POST 50

101-Year-Old Credits Vegan Diet For His Longevity

He retired from being a heart surgeon just 5 years ago, still drives and doesn't walk with a cane.

A 101-year-old California heart surgeon who retired just five years ago may be the epitome of "you are what you eat."

Dr. Ellsworth Wareham credits his vegan lifestyle with being his fountain of youth. He says it's why he is still sharp-minded, enjoys good balance and drives. 

"I don’t have any trouble with my joints, my hands are steady, my balance is good, I don’t have to walk with a cane," he told CCTV America.

Wareham lives in Loma Linda, California, which is one of five so-called Blue Zones, so named by longevity researcher Dan Buettner because people tend to live longer, healthier lives within them. Residents of Loma Linda, many of whom like Wareham are Seventh Day Adventists, have a life expectancy that's nine to 11 years greater than that of other Americans. Seventh Day Adventists avoid smoking and alcohol, include exercise in their lifestyle and follow a vegetarian diet. The city of Loma Linda is also home to many retirees and has several community programs in place that support its older residents. Loma Linda men in particular live six to seven years longer than the average American man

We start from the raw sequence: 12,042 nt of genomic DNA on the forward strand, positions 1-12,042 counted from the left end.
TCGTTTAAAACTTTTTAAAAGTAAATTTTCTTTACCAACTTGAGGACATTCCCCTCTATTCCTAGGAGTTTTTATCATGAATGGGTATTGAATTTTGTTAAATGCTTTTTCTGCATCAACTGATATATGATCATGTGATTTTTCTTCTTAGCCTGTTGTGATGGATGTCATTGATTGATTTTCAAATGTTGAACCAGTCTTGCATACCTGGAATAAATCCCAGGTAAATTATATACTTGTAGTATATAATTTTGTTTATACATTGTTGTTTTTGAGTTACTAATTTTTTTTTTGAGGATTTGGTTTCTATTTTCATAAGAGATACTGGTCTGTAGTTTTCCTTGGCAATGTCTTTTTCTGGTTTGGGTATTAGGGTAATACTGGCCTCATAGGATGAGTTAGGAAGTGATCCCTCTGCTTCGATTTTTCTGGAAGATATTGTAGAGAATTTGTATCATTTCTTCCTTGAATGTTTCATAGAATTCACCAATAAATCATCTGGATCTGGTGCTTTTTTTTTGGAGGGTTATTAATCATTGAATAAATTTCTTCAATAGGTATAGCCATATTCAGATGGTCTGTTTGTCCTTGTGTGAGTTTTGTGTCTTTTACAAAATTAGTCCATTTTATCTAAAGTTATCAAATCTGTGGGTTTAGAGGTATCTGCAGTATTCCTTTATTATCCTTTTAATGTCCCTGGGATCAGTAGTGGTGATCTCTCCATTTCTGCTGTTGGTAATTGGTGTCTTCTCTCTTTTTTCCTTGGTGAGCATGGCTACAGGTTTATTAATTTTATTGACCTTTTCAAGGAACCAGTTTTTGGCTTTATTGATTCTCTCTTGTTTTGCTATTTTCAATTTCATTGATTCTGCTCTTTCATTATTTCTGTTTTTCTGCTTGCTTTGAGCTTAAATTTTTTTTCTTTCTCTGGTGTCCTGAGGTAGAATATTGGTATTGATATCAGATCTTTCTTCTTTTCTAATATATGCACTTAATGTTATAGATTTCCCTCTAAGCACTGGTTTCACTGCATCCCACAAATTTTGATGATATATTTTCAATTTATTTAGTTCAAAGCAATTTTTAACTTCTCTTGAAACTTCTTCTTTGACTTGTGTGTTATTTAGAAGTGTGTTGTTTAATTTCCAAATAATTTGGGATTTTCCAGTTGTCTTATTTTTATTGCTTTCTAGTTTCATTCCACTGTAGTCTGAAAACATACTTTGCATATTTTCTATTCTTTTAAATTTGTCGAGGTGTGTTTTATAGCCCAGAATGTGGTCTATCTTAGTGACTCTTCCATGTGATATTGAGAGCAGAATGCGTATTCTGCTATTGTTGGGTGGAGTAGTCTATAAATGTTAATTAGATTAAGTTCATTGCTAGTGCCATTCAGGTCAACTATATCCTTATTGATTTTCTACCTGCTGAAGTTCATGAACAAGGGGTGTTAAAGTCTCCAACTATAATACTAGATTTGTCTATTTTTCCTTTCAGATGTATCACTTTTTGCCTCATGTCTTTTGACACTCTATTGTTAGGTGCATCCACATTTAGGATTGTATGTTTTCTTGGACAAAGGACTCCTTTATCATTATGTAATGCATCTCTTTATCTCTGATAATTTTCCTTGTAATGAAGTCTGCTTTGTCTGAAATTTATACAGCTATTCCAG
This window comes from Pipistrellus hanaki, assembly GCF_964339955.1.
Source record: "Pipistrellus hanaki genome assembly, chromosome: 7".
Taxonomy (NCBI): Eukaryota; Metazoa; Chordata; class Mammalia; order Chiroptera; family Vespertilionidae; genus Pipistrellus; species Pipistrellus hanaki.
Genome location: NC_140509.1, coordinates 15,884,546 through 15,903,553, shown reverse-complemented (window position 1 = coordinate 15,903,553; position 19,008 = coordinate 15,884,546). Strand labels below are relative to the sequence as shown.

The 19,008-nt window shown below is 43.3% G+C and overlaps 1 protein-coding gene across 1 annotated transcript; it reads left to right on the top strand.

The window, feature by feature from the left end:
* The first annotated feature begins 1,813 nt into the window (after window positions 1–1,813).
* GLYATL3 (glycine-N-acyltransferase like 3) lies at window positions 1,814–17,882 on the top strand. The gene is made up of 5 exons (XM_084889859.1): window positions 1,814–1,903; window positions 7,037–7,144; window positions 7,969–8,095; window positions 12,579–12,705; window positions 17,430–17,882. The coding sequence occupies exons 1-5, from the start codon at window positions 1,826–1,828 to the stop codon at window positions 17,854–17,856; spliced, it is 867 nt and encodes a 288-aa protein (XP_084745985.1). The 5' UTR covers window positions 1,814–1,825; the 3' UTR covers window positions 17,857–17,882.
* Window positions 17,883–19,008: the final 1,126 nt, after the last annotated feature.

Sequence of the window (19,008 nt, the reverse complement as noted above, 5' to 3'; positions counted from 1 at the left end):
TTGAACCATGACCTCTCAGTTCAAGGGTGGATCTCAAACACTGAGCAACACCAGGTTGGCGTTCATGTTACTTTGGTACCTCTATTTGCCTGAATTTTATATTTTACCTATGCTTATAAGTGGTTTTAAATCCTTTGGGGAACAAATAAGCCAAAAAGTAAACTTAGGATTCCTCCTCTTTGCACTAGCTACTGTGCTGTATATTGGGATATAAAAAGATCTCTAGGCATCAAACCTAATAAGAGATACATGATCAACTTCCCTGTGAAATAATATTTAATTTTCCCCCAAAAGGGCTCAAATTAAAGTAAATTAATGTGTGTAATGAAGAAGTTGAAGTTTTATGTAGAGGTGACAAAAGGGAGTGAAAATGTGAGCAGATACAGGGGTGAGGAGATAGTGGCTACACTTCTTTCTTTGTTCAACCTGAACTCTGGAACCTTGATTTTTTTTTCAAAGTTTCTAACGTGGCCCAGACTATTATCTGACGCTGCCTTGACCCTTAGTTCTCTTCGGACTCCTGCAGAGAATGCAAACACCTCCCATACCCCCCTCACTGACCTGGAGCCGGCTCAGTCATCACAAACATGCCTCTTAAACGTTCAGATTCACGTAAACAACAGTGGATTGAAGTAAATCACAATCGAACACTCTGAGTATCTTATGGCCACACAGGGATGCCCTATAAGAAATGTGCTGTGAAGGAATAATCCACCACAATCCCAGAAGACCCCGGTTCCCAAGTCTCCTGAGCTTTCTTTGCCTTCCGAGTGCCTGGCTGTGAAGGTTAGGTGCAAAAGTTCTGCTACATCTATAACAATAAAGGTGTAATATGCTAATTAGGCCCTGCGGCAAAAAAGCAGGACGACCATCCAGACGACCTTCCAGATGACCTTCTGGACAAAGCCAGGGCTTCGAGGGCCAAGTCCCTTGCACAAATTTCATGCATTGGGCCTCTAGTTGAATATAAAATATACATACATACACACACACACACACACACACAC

As for Dr. Wareham, he said he has "never cared for animal products," so maintaining a vegan lifestyle was "a very easy thing" for him to do.

He does draw the line, however, on making any connection between age and wisdom. "People associate age with wisdom and I think that’s probably unscientific," he told CCTV America.

But while what you eat certainly impacts your health, even Buettner has noted that the Blue Zones have other longevity-increasing factors. People in Blue Zones are encouraged to move their bodies a lot. They usually have active social circles where healthy behaviors are reinforced. They are generally committed to their families, feel part of a larger community and take time to de-stress.

Also on Huff/Post:

 

PHOTO GALLERY
8 Exercises to Reduce the Effects of Aging
CONVERSATIONS